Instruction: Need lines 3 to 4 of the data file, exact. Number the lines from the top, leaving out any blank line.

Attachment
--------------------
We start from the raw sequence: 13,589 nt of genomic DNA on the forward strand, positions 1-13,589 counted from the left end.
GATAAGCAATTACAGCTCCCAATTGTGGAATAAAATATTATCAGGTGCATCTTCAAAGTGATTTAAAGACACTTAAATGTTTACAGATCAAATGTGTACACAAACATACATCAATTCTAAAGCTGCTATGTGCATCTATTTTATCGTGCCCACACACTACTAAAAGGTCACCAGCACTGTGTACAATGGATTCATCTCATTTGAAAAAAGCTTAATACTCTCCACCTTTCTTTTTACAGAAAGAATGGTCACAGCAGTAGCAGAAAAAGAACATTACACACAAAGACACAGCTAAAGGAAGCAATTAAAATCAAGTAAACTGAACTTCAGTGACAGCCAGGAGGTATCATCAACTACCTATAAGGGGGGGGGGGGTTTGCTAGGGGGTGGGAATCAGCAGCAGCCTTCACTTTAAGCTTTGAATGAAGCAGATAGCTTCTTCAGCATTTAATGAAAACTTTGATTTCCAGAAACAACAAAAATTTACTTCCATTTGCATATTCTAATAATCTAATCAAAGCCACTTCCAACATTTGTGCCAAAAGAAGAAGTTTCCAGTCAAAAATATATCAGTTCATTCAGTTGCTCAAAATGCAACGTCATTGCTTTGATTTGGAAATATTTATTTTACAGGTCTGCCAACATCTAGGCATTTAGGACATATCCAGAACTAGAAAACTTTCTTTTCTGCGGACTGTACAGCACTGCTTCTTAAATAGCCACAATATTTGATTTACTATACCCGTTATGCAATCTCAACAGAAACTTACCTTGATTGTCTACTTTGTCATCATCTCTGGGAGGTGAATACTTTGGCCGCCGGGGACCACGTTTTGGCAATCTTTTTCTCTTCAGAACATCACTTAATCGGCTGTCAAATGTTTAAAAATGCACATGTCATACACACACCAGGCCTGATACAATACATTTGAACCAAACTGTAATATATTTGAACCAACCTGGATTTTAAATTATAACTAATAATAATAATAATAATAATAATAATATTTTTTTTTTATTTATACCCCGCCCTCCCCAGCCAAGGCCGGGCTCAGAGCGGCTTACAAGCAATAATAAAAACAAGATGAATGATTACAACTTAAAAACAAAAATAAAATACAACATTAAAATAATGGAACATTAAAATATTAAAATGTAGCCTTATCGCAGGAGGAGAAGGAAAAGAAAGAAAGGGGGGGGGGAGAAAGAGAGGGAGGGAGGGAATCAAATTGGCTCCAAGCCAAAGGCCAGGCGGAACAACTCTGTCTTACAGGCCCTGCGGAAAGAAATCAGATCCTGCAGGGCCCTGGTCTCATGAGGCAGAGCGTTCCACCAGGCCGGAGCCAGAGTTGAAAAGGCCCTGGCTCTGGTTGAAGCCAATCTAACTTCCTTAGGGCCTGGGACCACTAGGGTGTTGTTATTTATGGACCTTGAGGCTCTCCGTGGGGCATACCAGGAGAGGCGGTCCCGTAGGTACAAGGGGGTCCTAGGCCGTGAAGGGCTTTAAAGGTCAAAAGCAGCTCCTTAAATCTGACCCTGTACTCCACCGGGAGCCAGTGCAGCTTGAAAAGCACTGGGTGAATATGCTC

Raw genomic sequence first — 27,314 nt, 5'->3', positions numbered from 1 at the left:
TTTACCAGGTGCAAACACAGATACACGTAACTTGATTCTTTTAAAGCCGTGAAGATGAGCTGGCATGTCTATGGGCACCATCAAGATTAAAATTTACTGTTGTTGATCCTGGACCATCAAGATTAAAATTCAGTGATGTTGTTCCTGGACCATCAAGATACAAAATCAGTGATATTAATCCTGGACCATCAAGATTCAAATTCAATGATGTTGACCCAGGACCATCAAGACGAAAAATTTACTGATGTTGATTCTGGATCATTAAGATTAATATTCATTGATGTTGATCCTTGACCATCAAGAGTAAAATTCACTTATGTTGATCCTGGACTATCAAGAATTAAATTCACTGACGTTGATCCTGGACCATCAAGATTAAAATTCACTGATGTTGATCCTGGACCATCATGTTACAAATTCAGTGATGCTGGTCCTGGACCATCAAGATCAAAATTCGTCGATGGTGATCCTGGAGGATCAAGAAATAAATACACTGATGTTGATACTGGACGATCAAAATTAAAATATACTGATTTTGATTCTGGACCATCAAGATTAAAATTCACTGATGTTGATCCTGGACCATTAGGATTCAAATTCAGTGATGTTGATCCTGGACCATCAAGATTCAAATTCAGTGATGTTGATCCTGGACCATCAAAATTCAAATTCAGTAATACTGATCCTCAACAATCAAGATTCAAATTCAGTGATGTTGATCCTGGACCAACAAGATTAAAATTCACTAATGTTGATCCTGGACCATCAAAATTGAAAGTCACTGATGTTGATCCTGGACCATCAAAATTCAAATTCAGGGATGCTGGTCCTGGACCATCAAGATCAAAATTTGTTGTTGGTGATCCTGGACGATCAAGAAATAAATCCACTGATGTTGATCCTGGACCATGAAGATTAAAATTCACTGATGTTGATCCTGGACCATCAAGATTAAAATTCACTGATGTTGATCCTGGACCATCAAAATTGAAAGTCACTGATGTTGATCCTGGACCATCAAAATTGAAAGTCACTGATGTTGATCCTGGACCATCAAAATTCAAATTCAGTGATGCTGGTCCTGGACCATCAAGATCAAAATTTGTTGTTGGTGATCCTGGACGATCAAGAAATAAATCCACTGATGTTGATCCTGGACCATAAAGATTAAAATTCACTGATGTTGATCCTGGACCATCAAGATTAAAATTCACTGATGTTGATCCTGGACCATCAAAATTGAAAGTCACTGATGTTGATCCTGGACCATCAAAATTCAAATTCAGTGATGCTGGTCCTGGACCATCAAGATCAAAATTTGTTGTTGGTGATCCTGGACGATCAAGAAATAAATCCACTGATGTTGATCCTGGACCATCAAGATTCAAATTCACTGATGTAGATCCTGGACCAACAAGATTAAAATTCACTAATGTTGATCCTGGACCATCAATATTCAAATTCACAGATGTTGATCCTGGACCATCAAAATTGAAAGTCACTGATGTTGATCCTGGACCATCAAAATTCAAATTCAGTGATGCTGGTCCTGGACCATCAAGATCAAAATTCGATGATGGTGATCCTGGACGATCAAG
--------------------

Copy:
Raw genomic sequence first — 27,314 nt, 5'->3', positions numbered from 1 at the left:
TTTACCAGGTGCAAACACAGATACACGTAACTTGATTCTTTTAAAGCCGTGAAGATGAGCTGGCATGTCTATGGGCACCATCAAGATTAAAATTTACTGTTGTTGATCCTGGACCATCAAGATTAAAATTCAGTGATGTTGTTCCTGGACCATCAAGATACAAAATCAGTGATATTAATCCTGGACCATCAAGATTCAAATTCAATGATGTTGACCCAGGACCATCAAGACGAAAAATTTACTGATGTTGATTCTGGATCATTAAGATTAATATTCATTGATGTTGATCCTTGACCATCAAGAGTAAAATTCACTTATGTTGATCCTGGACTATCAAGAATTAAATTCACTGACGTTGATCCTGGACCATCAAGATTAAAATTCACTGATGTTGATCCTGGACCATCATGTTACAAATTCAGTGATGCTGGTCCTGGACCATCAAGATCAAAATTCGTCGATGGTGATCCTGGAGGATCAAGAAATAAATACACTGATGTTGATACTGGACGATCAAAATTAAAATATACTGATTTTGATTCTGGACCATCAAGATTAAAATTCACTGATGTTGATCCTGGACCATTAGGATTCAAATTCAGTGATGTTGATCCTGGACCATCAAGATTCAAATTCAGTGATGTTGATCCTGGACCATCAAAATTCAAATTCAGTAATACTGATCCTCAACAATCAAGATTCAAATTCAGTGATGTTGATCCTGGACCAACAAGATTAAAATTCACTAATGTTGATCCTGGACCATCAAAATTGAAAGTCACTGATGTTGATCCTGGACCATCAAAATTCAAATTCAGGGATGCTGGTCCTGGACCATCAAGATCAAAATTTGTTGTTGGTGATCCTGGACGATCAAGAAATAAATCCACTGATGTTGATCCTGGACCATGAAGATTAAAATTCACTGATGTTGATCCTGGACCATCAAGATTAAAATTCACTGATGTTGATCCTGGACCATCAAAATTGAAAGTCACTGATGTTGATCCTGGACCATCAAAATTGAAAGTCACTGATGTTGATCCTGGACCATCAAAATTCAAATTCAGTGATGCTGGTCCTGGACCATCAAGATCAAAATTTGTTGTTGGTGATCCTGGACGATCAAGAAATAAATCCACTGATGTTGATCCTGGACCATAAAGATTAAAATTCACTGATGTTGATCCTGGACCATCAAGATTAAAATTCACTGATGTTGATCCTGGACCATCAAAATTGAAAGTCACTGATGTTGATCCTGGACCATCAAAATTCAAATTCAGTGATGCTGGTCCTGGACCATCAAGATCAAAATTTGTTGTTGGTGATCCTGGACGATCAAGAAATAAATCCACTGATGTTGATCCTGGACCATCAAGATTCAAATTCACTGATGTAGATCCTGGACCAACAAGATTAAAATTCACTAATGTTGATCCTGGACCATCAATATTCAAATTCACAGATGTTGATCCTGGACCATCAAAATTGAAAGTCACTGATGTTGATCCTGGACCATCAAAATTCAAATTCAGTGATGCTGGTCCTGGACCATCAAGATCAAAATTCGATGATGGTGATCCTGGACGATCAAG